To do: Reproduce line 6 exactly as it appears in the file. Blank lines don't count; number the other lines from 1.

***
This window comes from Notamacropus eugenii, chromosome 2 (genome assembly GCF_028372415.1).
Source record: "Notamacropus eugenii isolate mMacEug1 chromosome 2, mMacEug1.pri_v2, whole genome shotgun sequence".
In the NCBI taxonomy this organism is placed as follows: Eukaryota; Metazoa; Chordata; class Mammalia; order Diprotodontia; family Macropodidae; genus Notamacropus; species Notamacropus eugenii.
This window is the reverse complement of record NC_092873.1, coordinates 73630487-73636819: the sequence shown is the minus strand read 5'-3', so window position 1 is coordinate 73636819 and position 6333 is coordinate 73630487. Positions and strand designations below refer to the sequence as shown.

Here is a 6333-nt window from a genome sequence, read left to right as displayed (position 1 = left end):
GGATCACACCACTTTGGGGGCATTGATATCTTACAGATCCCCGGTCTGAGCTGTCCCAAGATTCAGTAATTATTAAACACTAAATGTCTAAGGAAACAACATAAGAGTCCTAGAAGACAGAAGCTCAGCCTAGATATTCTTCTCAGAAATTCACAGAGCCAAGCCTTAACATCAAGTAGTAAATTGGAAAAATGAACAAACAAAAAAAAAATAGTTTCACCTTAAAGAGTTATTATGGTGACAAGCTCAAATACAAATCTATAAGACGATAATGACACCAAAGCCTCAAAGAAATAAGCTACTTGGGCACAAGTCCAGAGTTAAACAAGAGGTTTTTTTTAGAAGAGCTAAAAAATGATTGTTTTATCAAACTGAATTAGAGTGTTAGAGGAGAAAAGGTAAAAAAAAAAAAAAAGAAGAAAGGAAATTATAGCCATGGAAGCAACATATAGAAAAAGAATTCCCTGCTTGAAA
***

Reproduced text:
GGATCACACCACTTTGGGGGCATTGATATCTTACAGATCCCCGGTCTGAGCTGTCCCAAGATTCAGTAATTATTAAACACTAAATGTCTAAGGAAACAACATAAGAGTCCTAGAAGACAGAAGCTCAGCCTAGATATTCTTCTCAGAAATTCACAGAGCCAAGCCTTAACATCAAGTAGTAAATTGGAAAAATGAACAAACAAAAAAAAAATAGTTTCACCTTAAAGAGTTATTATGGTGACAAGCTCAAATACAAATCTATAAGACGATAATGACACCAAAGCCTCAAAGAAATAAGCTACTTGGGCACAAGTCCAGAGTTAAACAAGAGGTTTTTTTTAGAAGAGCTAAAAAATGATTGTTTTATCAAACTGAATTAGAGTGTTAGAGGAGAAAAGGTAAAAAAAAAAAAAAAGAAGAAAGGAAATTATAGCCATGGAAGCAACATATAGAAAAAGAATTCCCTGCTTGAAA